What is Document Capture?
How is it Different Than Document Scanning?
Without a document management system, document capture is the process of opening the mail, routing the document to the appropriate person in your organization, and then having that person file the document. With document management, document capture of paper documents is the process of scanning that documents through an online document scanner. It then becomes a digital document. When done correctly, these digital copies can be used as the legal original copy. Later, we will discuss the legal aspects of preserving documents digitally, but for now let’s, focus on the capture process.
Scanning documents creates an image of the document in a format that can be viewed online. Most people are familiar with PDF files. That is just one format. Other formats are used for document capture solutions, too.
Every format has its benefits. For example:
- TIF format: most documents that are scanned are turned into TIF format, which compresses documents so they do not take up a lot of storage and at the same time enables them to be indexed on a page level. So if you had a 100 page contract to scan in, then TIF would be a better format than PDF as it would be better indexed.
- PDF format: if the contract was created in MS-Word, and you created the PDF directly out of Word, then the PDF document would be smaller than a scanned TIF file. Further, a PDF created from a Word document would probably be a better quality image than a scanned document. As with all things, there are pluses and minuses to every choice.
While we discussed scanning paper documents, we should keep in mind that all documents are not black and white. You might have scanned a picture. Think of a contract for a piece of property. It might have pictures of the property as exhibits. Pictures might be scanned in as TIF documents, but they could also be JPEG files or even other formats. Again, different formats have different benefits.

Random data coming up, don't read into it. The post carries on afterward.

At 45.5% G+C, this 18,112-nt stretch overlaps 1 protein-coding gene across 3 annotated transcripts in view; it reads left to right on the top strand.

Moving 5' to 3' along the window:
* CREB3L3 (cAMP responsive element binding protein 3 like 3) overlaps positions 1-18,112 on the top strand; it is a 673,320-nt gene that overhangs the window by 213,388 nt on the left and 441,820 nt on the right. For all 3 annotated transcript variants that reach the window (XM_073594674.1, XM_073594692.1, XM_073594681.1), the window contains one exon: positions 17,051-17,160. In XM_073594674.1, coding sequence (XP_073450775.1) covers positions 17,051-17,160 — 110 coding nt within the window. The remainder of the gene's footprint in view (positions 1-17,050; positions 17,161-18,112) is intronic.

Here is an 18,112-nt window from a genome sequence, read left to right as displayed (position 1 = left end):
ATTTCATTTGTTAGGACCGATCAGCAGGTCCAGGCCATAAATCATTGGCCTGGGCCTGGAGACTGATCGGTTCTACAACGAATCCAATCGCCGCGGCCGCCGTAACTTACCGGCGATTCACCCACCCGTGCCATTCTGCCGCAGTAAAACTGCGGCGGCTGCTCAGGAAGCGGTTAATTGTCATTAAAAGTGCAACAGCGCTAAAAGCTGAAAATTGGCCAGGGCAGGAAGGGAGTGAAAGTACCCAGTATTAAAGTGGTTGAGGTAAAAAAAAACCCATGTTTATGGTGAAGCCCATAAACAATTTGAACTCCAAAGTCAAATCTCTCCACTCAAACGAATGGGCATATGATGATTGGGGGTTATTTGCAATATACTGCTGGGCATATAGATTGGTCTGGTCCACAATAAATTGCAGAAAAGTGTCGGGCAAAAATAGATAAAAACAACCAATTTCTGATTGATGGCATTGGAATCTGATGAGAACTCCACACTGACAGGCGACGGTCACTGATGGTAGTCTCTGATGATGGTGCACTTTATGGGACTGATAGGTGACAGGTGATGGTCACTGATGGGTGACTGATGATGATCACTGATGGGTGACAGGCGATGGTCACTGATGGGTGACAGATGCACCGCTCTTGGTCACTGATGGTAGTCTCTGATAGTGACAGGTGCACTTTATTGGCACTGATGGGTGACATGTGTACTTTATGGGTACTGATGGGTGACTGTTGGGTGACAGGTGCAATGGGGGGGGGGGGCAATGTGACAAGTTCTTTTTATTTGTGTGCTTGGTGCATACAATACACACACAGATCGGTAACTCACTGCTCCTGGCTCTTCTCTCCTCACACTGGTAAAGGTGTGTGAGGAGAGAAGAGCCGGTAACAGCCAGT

Document capture is not just the process of scanning paper documents. Document capture also takes into account electronic documents. In the example above, we referenced creating a PDF from an MS-Word document. Keep in mind the MS-Word document is already an electronic document. You might want to have the original Word document or a PDF in your document management system for future reference. This leads to the concept of importing electronic documents into your system.
Remember that the power of a document management system is the ability to tie all your documents together. In addition to the file cabinets of paper documents, you have large numbers of important electronic documents. These electronic documents are just as important as the paper files, maybe even more important in many instances.
Importing documents is a different process than scanning. However, you may choose not to import various electronic records. For example, records in your accounting system will probably not be imported into your document management system. Yet, these electronic records are critical to having a successful and efficient document management system.
There are two ways to accommodate these records with document management. One way is to link to the accounting system to pull in the data from these records. The more common way is to have the accounting system link to the document management system and display the information needed. That way, in this example, the AP team uses the accounting system for their work and when they need the supporting documentation, the accounting system requests them from the document management system.
Later we will discuss implementing a document management system and tying it to your existing applications. For now we need to explore how documents are indexed for storage and retrieval.
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